17 Songs About Heart – A Broken Heart, Having Heart & More
Throughout history in almost every culture, the heart has been signified as the origin of the emotion of love. Outside of love, the heart can also represent the central pulse of cities, music, and anything else that acts as an energetic hub for people to enjoy and exist within. Whether you’re nursing a broken heart or putting together a playlist of heart-themed songs, these songs about the heart are sure to soothe and remind you to fill your heart with courage.
“Ain’t No Love in the Heart of the City” – Bobby “Blue” Bland
Song Year: 1974
This classic track from soul singer Bobby “Blue” Bland tells of how a city just doesn’t have the same shine now that his lover is gone. In many ways, people can grow accustomed to enjoying certain aspects of their town with the ones they love, and when they leave, those same things can tend to be a little lackluster.
Sometimes love really does make things glow far beyond what we might initially perceive. Ain’t No Love in the Heart of the City manages to capture that feeling pretty well.
“Shakedown Street” by The Grateful Dead
Song Year: 1978
Shakedown Street is a great contrast to the aforementioned song as if the song was written in reply to Ain’t No Love In The Heart Of The City. The lyrics tell of someone who sees their town as a dull and lifeless place, while the narrator sees exactly the opposite and explains that, perhaps their bleak view of their town is due to the way they choose to see things, and that they only need to search a little to find the excitement.
This is a signature song of The Grateful Dead and continues to be enjoyed by fans around the world. The song frequently finds itself being still played by original members as well as dedicated tribute acts that tip their hat to the iconography of this famous and influential band.
“No Name No. 5” by Elliott Smith
Song Year: 1997
Elliott Smith was a true master penman of being able to convey emotions in ways that many others could not, and this certainly won’t be the last song of his on this list. No Name No. 5 is a song about a broken-hearted person who is in a state of limbo.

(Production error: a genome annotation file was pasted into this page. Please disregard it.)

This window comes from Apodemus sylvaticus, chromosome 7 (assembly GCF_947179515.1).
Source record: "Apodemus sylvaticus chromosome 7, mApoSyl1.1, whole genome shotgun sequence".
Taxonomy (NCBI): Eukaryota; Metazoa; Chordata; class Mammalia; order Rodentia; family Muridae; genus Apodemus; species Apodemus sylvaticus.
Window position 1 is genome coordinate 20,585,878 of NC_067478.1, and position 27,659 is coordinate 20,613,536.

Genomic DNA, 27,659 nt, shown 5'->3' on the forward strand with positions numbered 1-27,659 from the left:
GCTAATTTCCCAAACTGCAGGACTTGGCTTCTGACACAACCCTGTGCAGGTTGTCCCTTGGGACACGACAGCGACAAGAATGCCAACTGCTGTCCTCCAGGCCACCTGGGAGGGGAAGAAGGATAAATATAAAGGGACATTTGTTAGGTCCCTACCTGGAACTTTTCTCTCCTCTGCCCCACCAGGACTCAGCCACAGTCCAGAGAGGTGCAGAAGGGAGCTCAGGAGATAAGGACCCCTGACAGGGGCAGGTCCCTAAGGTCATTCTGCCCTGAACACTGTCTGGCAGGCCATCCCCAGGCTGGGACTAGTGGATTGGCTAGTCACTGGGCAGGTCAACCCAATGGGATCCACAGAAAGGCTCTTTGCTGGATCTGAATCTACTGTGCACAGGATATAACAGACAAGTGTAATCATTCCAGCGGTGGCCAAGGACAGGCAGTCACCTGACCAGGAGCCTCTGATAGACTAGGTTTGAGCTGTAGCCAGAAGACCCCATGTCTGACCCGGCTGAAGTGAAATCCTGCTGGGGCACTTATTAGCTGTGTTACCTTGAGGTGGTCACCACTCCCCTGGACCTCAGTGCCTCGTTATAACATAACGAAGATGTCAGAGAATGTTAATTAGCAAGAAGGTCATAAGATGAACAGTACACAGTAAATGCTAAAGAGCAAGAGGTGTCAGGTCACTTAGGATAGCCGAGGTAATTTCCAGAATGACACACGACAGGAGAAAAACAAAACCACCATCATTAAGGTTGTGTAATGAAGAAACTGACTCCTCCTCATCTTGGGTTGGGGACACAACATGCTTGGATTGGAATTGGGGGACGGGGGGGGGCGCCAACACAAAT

In this song, Elliott Smith paints a detailed picture of the squalor and anxiousness that can come with a broken heart. This state can be akin to emotional purgatory, where the motivation to do anything is lost, and No Name No. 5 emotes this in a special way.
“Heart of Gold” by Neil Young
Song Year: 1972
From its whining harmonica to its touching lyrical delivery, Heart of Gold is a massively famous and recognizable song. This song paints a tale of someone that, despite experiencing the best of life’s luxuries, there is nothing that can equate to the invaluable love that someone else can offer. The lyrical narrator explains that they would traverse the greatest of distances and do whatever is necessary to find that kind of love.
“Heart and Soul” by Huey Lewis & The News
Song Year: 1983
This smash hit by Huey Lewis & The News from their 1983 album Sports tells a tale of a person who, if called upon by a certain woman, would not turn down their advances. No matter what time of day, their door is open to her, despite the fact that she would use them and leave without commitment.
Heart and Soul is one of the most famous songs of the early 1980s and is instantly recognizable by its opening synthesizer track. The song continues to be in heavy rotational play with today’s soft-rock radio stations.
“Total Eclipse of the Heart” by Bonnie Tyler
Song Year: 1983
This early 1980s power ballad from Bonnie Tyler was a mega-hit upon its release that would ultimately help to propel Tyler’s career into greater fame and recognition. Total Eclipse of the Heart is a complex tale of somebody acknowledging that they are a broken person, and are quite tired of feeling that way. It is a song of longing for someone else, to start again and live life together until the end.